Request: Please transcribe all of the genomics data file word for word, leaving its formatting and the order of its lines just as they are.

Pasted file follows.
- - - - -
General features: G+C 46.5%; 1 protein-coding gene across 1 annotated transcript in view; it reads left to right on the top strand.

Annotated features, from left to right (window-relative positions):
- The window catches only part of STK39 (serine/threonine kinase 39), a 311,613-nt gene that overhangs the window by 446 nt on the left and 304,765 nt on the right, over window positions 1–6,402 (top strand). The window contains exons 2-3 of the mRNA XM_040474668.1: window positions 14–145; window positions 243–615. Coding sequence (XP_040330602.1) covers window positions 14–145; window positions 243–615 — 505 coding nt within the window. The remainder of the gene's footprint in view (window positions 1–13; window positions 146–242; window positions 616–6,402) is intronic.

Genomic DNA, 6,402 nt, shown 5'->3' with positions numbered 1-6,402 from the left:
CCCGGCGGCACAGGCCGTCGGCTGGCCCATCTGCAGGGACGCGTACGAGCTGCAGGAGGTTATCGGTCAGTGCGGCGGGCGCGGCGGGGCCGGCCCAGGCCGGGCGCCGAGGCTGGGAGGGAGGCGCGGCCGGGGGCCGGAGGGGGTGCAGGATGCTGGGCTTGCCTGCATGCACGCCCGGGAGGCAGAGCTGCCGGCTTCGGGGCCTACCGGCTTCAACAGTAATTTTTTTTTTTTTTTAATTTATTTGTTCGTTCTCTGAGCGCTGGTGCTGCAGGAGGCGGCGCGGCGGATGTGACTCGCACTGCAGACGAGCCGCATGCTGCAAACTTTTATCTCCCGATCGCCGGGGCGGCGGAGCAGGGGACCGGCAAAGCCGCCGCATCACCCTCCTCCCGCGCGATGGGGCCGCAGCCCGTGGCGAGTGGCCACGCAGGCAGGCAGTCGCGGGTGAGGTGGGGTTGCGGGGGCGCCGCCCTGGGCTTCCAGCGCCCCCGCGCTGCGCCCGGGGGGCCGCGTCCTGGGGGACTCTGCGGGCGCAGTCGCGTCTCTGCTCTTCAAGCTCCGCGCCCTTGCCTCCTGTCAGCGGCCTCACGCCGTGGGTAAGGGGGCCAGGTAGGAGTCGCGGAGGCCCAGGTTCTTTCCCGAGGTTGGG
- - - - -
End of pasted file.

General features: G+C 46.5%; 1 protein-coding gene across 1 annotated transcript in view; it reads left to right on the top strand.

Annotated features, from left to right (window-relative positions):
- The window catches only part of STK39 (serine/threonine kinase 39), a 311,613-nt gene that overhangs the window by 446 nt on the left and 304,765 nt on the right, over window positions 1–6,402 (top strand). The window contains exons 2-3 of the mRNA XM_040474668.1: window positions 14–145; window positions 243–615. Coding sequence (XP_040330602.1) covers window positions 14–145; window positions 243–615 — 505 coding nt within the window. The remainder of the gene's footprint in view (window positions 1–13; window positions 146–242; window positions 616–6,402) is intronic.

Genomic DNA, 6,402 nt, shown 5'->3' with positions numbered 1-6,402 from the left:
CCCGGCGGCACAGGCCGTCGGCTGGCCCATCTGCAGGGACGCGTACGAGCTGCAGGAGGTTATCGGTCAGTGCGGCGGGCGCGGCGGGGCCGGCCCAGGCCGGGCGCCGAGGCTGGGAGGGAGGCGCGGCCGGGGGCCGGAGGGGGTGCAGGATGCTGGGCTTGCCTGCATGCACGCCCGGGAGGCAGAGCTGCCGGCTTCGGGGCCTACCGGCTTCAACAGTAATTTTTTTTTTTTTTTAATTTATTTGTTCGTTCTCTGAGCGCTGGTGCTGCAGGAGGCGGCGCGGCGGATGTGACTCGCACTGCAGACGAGCCGCATGCTGCAAACTTTTATCTCCCGATCGCCGGGGCGGCGGAGCAGGGGACCGGCAAAGCCGCCGCATCACCCTCCTCCCGCGCGATGGGGCCGCAGCCCGTGGCGAGTGGCCACGCAGGCAGGCAGTCGCGGGTGAGGTGGGGTTGCGGGGGCGCCGCCCTGGGCTTCCAGCGCCCCCGCGCTGCGCCCGGGGGGCCGCGTCCTGGGGGACTCTGCGGGCGCAGTCGCGTCTCTGCTCTTCAAGCTCCGCGCCCTTGCCTCCTGTCAGCGGCCTCACGCCGTGGGTAAGGGGGCCAGGTAGGAGTCGCGGAGGCCCAGGTTCTTTCCCGAGGTTGGG